Nod for biomining at dumping site of Muvattupuzha municipality

The Valakuzhi dumping yard is among the 20 legacy waste dumping sites identified by the government in the first phase of biomining to be executed by a Nagpur-based firm at a total cost of ₹95.2 crore

Published - March 20, 2024 08:13 pm IST - KOCHI

A solution to the long-pending problem of heaps of waste lying at the dumping site of the Muvattupuzha municipality at Valakuzhi has emerged, with the government sanctioning ₹10.8 crore for biomining under the Kerala Solid Waste Management Project aided by the World Bank.

The Valakuzhi dumping yard is among the 20 legacy waste dumping sites identified by the government in the first phase of biomining to be executed by a Nagpur-based firm at a total cost of ₹95.2 crore. Waste dumping started at the site spread over 4.5 acres in 1965. It had turned into a mountain of waste over the last five-and-a-half decades, causing health and environmental hazards in the nearby wards. Several incidents of fire were reported at the site, especially during the summer season. The spread of smoke had triggered respiratory and other ailments among people residing in the nearby wards.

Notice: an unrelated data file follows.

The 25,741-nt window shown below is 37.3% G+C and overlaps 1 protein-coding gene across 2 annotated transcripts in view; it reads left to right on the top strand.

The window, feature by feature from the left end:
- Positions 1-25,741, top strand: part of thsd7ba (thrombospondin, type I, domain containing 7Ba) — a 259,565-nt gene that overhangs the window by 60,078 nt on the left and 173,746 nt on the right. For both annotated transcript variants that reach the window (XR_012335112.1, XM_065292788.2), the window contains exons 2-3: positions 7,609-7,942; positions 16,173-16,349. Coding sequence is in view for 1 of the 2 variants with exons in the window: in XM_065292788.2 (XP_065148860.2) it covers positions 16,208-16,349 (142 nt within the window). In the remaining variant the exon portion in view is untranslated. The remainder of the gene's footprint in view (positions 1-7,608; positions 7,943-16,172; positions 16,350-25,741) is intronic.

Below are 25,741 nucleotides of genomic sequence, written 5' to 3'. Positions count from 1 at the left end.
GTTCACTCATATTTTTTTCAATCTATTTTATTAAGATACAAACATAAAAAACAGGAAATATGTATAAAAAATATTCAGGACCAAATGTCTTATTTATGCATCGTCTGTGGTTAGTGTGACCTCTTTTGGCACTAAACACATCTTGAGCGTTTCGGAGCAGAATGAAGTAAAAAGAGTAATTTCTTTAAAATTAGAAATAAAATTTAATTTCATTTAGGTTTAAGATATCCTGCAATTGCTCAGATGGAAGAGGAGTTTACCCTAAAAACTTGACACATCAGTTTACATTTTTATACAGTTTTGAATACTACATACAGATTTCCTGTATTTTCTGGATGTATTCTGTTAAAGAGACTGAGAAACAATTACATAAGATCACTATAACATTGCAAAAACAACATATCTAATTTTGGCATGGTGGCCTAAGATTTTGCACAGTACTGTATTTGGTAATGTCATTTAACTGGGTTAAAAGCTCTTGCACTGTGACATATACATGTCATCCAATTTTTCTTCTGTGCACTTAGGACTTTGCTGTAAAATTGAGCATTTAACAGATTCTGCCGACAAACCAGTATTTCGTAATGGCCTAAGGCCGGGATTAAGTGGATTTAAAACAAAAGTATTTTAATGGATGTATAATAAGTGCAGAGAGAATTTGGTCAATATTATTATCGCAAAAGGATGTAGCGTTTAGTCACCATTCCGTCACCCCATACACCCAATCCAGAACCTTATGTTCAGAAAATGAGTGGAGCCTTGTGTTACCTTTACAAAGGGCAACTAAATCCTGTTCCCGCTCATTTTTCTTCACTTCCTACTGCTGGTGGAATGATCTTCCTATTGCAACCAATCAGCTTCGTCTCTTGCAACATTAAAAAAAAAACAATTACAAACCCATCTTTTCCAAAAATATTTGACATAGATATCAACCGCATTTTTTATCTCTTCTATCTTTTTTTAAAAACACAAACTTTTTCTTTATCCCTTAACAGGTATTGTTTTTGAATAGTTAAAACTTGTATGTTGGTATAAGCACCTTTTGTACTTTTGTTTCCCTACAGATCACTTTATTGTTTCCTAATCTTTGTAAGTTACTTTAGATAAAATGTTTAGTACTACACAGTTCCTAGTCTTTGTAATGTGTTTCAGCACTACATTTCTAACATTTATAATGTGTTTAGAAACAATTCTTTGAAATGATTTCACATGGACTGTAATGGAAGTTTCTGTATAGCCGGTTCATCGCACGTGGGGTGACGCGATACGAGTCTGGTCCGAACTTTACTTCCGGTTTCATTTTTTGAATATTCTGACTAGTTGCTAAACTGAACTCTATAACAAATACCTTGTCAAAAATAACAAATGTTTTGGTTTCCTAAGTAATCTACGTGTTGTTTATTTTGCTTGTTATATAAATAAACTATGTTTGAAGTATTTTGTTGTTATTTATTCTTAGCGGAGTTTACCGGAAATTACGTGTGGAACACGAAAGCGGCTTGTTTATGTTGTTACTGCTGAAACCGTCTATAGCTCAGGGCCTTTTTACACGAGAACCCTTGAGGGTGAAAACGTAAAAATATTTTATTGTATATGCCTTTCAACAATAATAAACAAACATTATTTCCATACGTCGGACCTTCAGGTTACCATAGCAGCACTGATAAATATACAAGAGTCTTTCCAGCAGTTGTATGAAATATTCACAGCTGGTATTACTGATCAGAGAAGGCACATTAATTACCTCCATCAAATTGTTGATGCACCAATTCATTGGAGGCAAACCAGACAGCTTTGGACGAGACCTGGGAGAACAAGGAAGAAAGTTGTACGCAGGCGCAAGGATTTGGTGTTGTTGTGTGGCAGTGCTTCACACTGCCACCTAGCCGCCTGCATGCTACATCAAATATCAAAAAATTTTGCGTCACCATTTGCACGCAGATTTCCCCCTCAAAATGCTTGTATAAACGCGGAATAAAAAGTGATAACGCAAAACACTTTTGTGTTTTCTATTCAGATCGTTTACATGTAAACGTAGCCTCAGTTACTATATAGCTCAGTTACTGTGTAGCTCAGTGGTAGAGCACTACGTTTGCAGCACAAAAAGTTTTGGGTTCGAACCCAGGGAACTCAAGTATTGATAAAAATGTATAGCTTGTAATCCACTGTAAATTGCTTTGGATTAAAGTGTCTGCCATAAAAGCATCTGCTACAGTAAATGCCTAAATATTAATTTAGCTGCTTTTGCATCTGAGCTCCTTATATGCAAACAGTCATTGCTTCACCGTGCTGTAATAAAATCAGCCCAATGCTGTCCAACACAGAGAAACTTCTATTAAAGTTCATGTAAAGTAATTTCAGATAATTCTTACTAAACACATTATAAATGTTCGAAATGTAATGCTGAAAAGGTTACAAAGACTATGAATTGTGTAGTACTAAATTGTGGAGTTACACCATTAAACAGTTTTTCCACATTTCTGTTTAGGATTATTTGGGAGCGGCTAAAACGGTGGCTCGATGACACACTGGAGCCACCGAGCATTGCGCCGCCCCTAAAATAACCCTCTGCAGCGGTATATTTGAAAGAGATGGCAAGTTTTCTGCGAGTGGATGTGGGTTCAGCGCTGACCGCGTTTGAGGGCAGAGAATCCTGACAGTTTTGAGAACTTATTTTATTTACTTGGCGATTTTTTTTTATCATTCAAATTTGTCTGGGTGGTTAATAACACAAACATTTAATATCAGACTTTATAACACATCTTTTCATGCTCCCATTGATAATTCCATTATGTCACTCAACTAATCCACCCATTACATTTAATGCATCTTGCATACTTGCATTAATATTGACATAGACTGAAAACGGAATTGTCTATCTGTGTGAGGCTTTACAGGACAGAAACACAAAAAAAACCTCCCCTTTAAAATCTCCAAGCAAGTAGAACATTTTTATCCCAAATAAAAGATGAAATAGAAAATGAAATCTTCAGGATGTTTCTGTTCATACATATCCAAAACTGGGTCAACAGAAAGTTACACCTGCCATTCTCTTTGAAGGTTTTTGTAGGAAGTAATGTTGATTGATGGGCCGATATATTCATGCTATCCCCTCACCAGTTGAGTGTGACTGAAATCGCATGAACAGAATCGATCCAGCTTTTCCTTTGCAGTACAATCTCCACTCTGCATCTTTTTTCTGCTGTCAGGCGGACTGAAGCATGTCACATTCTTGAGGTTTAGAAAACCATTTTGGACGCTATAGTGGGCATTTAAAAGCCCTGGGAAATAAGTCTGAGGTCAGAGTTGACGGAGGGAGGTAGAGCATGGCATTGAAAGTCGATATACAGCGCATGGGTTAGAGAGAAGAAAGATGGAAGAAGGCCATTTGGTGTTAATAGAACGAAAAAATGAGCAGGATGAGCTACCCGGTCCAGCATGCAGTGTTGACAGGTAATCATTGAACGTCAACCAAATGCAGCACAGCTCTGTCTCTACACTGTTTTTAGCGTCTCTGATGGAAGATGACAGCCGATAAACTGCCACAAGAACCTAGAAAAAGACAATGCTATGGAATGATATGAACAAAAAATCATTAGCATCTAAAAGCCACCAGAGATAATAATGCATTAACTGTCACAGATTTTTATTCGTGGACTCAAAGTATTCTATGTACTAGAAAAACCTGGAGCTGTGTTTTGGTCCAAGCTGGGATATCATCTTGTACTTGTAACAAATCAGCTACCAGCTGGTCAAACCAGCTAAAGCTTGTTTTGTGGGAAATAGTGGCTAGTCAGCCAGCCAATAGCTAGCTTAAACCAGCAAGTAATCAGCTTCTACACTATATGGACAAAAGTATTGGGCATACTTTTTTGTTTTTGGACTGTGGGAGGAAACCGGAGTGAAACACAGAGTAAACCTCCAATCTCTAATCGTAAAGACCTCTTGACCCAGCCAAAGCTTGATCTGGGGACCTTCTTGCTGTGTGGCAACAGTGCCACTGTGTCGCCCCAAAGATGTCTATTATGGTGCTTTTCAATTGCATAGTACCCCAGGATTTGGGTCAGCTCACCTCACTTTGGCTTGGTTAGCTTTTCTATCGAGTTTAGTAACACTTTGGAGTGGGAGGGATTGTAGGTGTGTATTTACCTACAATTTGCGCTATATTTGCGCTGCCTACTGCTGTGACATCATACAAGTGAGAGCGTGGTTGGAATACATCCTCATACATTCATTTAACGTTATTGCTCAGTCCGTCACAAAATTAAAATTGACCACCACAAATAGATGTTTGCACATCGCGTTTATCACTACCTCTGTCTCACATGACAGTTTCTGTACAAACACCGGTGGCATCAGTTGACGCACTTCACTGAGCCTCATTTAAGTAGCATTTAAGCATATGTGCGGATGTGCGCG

“The process of implementing biomining has started, with the government signing an agreement with a private partner. Biomining of the legacy waste will be carried out as per the Central Pollution Control Board guidelines,” said P.P. Eldhose, municipal chairman.

As much as 44,589.18 metric tonnes of waste will be biomined, and the land will be retrieved. As per official estimates, the site has an estimate legacy waste of 31,995 cubic metres above the ground level and 55,905 cubic metres below the ground level. Biomining is expected to be completed in six months.

Mr. Eldhose said elaborate arrangements would be made to ensure the smooth completion of the work. “We will take care not to cause hardships to the public. Necessary precautionary measures will be taken, including spraying of water at regular intervals to check the spread of pollutants,” he added.

Food waste will be turned into manure before distributing it to farmers. Non-biodegradable waste will be segregated and handed over to agencies involved in its proper disposal. There will be no dumping of waste at the site after biomining as the authorities plan to roll out a modern processing mechanism.

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